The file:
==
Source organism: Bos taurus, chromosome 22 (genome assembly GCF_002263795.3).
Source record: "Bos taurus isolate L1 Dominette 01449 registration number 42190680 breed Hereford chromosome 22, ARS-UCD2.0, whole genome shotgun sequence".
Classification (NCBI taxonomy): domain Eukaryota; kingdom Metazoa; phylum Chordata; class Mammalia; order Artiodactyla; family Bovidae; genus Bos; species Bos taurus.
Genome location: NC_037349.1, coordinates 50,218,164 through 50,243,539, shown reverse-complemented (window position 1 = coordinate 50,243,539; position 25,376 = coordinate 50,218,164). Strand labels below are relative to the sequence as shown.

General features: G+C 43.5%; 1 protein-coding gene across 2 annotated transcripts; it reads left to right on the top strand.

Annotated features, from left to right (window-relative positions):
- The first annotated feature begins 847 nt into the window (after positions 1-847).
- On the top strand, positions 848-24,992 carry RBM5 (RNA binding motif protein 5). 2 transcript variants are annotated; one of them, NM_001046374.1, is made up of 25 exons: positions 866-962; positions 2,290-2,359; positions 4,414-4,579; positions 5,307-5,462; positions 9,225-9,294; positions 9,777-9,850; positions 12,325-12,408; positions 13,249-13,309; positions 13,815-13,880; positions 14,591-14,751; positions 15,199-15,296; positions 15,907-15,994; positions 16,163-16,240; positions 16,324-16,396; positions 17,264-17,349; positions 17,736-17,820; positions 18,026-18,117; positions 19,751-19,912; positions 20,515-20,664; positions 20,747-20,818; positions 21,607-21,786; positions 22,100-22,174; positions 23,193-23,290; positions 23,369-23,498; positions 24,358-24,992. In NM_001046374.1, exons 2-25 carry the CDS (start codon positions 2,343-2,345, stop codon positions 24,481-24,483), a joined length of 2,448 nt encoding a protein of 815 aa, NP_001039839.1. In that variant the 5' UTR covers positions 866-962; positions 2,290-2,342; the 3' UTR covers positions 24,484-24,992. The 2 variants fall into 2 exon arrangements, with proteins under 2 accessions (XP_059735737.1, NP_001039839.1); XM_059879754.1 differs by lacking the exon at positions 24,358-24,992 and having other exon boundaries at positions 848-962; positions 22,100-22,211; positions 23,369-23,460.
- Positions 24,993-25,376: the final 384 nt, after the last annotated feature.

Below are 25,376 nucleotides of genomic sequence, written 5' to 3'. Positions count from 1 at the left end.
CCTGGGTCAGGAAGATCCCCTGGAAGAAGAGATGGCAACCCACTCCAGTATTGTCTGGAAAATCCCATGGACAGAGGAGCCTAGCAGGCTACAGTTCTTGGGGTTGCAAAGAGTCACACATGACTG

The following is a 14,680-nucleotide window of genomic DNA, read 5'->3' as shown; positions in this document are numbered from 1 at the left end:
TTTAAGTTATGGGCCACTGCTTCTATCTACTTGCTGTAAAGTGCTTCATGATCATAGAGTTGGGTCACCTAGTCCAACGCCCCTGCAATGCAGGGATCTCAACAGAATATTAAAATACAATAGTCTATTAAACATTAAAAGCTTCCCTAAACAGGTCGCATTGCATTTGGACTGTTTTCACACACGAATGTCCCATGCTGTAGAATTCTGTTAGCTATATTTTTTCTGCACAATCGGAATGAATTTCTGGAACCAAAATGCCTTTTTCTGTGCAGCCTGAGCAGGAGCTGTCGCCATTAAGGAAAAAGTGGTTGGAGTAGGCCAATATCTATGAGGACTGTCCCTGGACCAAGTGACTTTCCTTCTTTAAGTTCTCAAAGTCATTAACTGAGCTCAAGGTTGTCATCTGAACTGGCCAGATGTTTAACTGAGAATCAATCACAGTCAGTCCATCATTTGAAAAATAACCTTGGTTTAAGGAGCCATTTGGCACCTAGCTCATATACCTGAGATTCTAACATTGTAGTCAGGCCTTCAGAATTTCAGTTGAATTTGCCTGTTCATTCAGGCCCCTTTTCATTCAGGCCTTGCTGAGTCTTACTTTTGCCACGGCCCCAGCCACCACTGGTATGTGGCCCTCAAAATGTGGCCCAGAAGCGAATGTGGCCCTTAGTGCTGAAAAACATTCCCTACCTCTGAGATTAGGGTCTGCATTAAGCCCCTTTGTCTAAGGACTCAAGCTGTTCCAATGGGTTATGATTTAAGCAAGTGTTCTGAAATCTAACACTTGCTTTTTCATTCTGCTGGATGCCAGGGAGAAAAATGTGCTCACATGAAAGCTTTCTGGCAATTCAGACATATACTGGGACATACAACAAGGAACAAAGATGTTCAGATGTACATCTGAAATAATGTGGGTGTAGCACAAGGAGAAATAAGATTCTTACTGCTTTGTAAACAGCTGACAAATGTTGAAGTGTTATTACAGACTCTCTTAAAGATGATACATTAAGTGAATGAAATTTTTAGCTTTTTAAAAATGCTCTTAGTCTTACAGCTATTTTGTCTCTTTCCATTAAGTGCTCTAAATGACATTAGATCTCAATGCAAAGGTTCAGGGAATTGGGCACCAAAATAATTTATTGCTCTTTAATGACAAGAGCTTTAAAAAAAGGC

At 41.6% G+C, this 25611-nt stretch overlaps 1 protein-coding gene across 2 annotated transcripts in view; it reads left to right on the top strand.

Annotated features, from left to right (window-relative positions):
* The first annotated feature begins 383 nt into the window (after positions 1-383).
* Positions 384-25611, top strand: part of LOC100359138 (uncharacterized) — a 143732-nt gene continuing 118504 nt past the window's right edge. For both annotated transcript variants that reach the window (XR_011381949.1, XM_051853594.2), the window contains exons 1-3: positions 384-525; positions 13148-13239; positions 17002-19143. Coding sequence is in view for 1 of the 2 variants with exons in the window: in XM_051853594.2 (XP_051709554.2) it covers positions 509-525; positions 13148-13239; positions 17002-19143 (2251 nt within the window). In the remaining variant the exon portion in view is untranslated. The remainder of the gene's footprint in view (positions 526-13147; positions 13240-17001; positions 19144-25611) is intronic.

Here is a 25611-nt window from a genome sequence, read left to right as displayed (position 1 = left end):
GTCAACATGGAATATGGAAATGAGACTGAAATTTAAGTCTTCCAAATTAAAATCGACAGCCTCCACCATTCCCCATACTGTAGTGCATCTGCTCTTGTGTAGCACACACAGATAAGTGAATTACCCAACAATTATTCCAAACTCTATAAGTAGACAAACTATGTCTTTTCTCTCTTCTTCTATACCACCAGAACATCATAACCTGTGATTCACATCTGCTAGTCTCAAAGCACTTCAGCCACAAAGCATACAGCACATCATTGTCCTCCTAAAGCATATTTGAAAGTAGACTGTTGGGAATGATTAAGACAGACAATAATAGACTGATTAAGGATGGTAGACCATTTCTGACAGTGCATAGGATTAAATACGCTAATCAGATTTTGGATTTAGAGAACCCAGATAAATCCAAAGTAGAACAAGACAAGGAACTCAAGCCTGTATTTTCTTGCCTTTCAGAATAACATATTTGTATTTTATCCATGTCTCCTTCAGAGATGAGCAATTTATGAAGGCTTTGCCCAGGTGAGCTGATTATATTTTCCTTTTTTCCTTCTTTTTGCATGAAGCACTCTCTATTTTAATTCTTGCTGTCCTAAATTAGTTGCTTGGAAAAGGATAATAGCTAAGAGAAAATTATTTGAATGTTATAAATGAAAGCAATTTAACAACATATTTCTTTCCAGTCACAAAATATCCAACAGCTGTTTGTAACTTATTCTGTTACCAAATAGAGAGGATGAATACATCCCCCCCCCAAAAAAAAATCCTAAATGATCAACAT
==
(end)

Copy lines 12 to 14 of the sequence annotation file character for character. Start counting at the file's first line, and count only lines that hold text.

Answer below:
The following is a 14,680-nucleotide window of genomic DNA, read 5'->3' as shown; positions in this document are numbered from 1 at the left end:
TTTAAGTTATGGGCCACTGCTTCTATCTACTTGCTGTAAAGTGCTTCATGATCATAGAGTTGGGTCACCTAGTCCAACGCCCCTGCAATGCAGGGATCTCAACAGAATATTAAAATACAATAGTCTATTAAACATTAAAAGCTTCCCTAAACAGGTCGCATTGCATTTGGACTGTTTTCACACACGAATGTCCCATGCTGTAGAATTCTGTTAGCTATATTTTTTCTGCACAATCGGAATGAATTTCTGGAACCAAAATGCCTTTTTCTGTGCAGCCTGAGCAGGAGCTGTCGCCATTAAGGAAAAAGTGGTTGGAGTAGGCCAATATCTATGAGGACTGTCCCTGGACCAAGTGACTTTCCTTCTTTAAGTTCTCAAAGTCATTAACTGAGCTCAAGGTTGTCATCTGAACTGGCCAGATGTTTAACTGAGAATCAATCACAGTCAGTCCATCATTTGAAAAATAACCTTGGTTTAAGGAGCCATTTGGCACCTAGCTCATATACCTGAGATTCTAACATTGTAGTCAGGCCTTCAGAATTTCAGTTGAATTTGCCTGTTCATTCAGGCCCCTTTTCATTCAGGCCTTGCTGAGTCTTACTTTTGCCACGGCCCCAGCCACCACTGGTATGTGGCCCTCAAAATGTGGCCCAGAAGCGAATGTGGCCCTTAGTGCTGAAAAACATTCCCTACCTCTGAGATTAGGGTCTGCATTAAGCCCCTTTGTCTAAGGACTCAAGCTGTTCCAATGGGTTATGATTTAAGCAAGTGTTCTGAAATCTAACACTTGCTTTTTCATTCTGCTGGATGCCAGGGAGAAAAATGTGCTCACATGAAAGCTTTCTGGCAATTCAGACATATACTGGGACATACAACAAGGAACAAAGATGTTCAGATGTACATCTGAAATAATGTGGGTGTAGCACAAGGAGAAATAAGATTCTTACTGCTTTGTAAACAGCTGACAAATGTTGAAGTGTTATTACAGACTCTCTTAAAGATGATACATTAAGTGAATGAAATTTTTAGCTTTTTAAAAATGCTCTTAGTCTTACAGCTATTTTGTCTCTTTCCATTAAGTGCTCTAAATGACATTAGATCTCAATGCAAAGGTTCAGGGAATTGGGCACCAAAATAATTTATTGCTCTTTAATGACAAGAGCTTTAAAAAAAGGC

At 41.6% G+C, this 25611-nt stretch overlaps 1 protein-coding gene across 2 annotated transcripts in view; it reads left to right on the top strand.